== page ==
Thinking of doing wedding videos on the side for some extra cash.
I mainly do low-budget films (which is what I love doing and want a career in ), promotional videos and occasional documentry.
The problem is I have only ever done one wedding video and that was about 5 years ago with a $500 dv camera before I got my dvx100b and that video was only of the actual ceromony so I have nearly no experience.
What I want to know is how do you actually put together a wedding video?
Is it usually fly-on-the wall? ,etc.
I know how to structure a movie and promotional video but I've only ever seen snipits of wedding videos on demo reels.
So anyone with a dot point structure, etc would be appreciated!
Results 1 to 9 of 9
01-26-2008 09:18 PM
01-26-2008 09:34 PM
I would edit it like a wedding from a film, mixed with interviews from the more important people there and quick comments from the.... well you get my idea.Dory Breaux
530 613 0758 email@example.com
01-27-2008 02:09 AM
- Join Date
- Dec 2007
Best if you can use 2 cams or even 3 if you can swing it. One cam needs to run an external mic placed as close to the alter as you can, this will get nice audio of the vows etc. Keep this cam pointed at either the bride, set another up on the groom and have one to use as mobile, eg, catching the action of the moment. As long as you capture audio in its entirety, you can cut and drop overlays. Get as much footage as you can. Also as mentioned above, get interviews with the bride and groom and parents and friends, you never know what you'll get on tape! Always good with a wedding video to make a short 5 to 15min "prelude" . This is where you have some interviews of the bride and groom b4 the ceremony, have shots of them getting ready with the rest of their respective bridal party friends. Then you have the ceremony, and a finally shots_hightlights of the reception.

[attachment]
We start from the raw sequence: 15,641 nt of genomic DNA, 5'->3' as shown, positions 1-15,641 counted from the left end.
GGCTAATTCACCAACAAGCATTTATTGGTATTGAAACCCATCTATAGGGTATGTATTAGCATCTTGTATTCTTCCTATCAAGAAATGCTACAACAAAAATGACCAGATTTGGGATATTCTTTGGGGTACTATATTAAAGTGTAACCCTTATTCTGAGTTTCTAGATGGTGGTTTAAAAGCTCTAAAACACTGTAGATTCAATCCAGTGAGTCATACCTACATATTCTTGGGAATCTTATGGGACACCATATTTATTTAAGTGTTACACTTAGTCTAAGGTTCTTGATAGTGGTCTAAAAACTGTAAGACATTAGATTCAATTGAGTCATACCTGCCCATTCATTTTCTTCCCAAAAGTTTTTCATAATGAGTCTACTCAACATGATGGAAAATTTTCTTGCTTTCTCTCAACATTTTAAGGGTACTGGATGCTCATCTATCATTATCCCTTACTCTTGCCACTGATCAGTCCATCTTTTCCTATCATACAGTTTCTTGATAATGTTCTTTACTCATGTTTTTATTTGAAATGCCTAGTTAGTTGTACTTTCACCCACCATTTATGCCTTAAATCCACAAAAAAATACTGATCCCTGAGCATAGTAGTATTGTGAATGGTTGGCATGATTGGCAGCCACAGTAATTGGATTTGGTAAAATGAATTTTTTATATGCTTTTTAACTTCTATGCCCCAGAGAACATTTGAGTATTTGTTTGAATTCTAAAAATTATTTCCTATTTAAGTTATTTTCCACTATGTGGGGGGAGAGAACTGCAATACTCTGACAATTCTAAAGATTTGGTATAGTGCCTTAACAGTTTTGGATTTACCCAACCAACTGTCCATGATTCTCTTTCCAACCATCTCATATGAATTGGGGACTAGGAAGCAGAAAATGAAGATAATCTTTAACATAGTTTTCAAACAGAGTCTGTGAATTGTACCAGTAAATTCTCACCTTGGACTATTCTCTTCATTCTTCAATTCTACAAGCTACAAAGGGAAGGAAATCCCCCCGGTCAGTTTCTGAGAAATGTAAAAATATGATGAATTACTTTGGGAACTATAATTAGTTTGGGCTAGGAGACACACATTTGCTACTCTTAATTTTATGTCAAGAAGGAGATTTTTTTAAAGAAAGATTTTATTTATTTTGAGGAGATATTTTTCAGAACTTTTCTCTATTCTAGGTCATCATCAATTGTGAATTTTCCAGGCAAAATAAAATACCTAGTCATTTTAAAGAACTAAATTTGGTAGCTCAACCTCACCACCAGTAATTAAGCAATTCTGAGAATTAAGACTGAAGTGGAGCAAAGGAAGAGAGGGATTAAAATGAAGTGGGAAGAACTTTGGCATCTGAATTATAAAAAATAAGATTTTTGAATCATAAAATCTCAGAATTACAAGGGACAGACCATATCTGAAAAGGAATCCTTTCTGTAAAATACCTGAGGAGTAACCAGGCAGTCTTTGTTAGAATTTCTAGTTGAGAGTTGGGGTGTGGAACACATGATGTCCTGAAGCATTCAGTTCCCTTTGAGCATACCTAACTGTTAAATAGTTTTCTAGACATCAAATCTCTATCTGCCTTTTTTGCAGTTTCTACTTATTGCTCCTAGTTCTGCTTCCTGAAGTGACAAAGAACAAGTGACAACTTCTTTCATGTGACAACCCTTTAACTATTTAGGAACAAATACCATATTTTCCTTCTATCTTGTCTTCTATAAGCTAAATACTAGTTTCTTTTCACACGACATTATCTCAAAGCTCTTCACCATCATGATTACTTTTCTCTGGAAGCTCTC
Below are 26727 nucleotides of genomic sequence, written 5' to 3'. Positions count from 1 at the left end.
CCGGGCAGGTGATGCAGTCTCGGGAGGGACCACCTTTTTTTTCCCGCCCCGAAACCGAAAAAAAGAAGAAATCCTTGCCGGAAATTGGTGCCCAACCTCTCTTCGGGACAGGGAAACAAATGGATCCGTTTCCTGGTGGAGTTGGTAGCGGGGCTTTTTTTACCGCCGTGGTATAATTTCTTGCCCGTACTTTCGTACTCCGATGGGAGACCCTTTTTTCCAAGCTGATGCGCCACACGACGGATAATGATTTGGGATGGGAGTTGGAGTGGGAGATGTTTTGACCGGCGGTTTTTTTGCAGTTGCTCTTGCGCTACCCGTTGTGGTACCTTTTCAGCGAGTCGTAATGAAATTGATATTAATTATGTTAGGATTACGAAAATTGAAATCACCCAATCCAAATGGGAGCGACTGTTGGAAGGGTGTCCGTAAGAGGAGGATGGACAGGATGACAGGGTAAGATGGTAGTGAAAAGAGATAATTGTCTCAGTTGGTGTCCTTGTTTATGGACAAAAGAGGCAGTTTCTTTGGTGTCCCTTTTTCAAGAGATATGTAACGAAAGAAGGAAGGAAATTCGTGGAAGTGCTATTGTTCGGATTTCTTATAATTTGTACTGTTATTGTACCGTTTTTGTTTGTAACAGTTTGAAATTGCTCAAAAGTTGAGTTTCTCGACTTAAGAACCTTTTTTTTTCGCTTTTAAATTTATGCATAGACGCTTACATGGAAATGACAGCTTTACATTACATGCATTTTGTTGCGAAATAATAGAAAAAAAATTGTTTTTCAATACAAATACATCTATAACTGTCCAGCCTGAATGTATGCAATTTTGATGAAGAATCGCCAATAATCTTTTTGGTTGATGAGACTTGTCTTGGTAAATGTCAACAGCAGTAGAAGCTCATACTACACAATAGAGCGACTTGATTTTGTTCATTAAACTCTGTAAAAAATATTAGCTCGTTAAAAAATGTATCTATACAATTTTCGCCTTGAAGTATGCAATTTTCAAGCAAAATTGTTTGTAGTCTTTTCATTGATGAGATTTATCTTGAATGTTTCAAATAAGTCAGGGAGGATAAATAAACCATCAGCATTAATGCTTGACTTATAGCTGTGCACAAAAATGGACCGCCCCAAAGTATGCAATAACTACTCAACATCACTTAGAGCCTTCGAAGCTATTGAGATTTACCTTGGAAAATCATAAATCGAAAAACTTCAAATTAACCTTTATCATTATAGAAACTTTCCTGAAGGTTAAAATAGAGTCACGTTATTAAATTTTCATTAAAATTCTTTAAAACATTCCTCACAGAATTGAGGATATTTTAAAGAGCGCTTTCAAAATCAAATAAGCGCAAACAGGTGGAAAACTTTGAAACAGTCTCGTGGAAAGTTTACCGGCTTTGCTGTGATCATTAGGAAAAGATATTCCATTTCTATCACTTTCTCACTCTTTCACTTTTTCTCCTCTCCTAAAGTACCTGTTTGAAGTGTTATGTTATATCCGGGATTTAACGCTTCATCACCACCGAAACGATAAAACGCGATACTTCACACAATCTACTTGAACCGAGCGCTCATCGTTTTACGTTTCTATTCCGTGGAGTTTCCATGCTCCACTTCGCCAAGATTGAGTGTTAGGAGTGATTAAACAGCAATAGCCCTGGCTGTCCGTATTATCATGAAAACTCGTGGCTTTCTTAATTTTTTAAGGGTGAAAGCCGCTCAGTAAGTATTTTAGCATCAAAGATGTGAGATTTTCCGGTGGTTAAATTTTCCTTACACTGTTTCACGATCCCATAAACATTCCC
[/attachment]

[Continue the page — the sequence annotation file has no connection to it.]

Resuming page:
If you make films, doing a wedding will be easy, although with only one cam it might be a bit "amateur" as coverage will be sacrificed. If you only can use one cam, I would suggest using some sort of external recording device such as a DAT recorder, this way at least you can get some continuity with your shots.
01-29-2008 10:23 PM
It's all great advice. Unfortunatly I do only have one good camera (dvx100).
Thanks also to theKDM for the link.
01-29-2008 10:38 PM
Also how do you guys actually get work in the wedding video industry?
e.g. unlike a tv ad where you ring a buisness and do a sales job, you can't just ring couples up. Can you?
does anyone look up engagments in the paper and ring these people up if possible? Or is it better to put an ad in the paper or ask florists to display your buisness cards?
01-29-2008 11:15 PM
01-30-2008 02:06 AM
Try to hook up with an established photographer, they've got enough going on and people always need pics of that day. If you work you way in with a photog, they can sell it for ya. You may want to give one or two away to get the ball rolling though.
also, I really suggest try to rent/ borrow/$t3al, another camera. especially during the vows. i've done several one cam weddings and you are moving the whole time!
02-05-2008 06:25 PM
Heres another good place to find info on editing wedding videos: http://www.mediacollege.com/video/wedding/"Procrastination is the greatest laborsaving invention of all time."
"...you must be an alchemist, because only a poser would use any type of metal he didn't make himself... "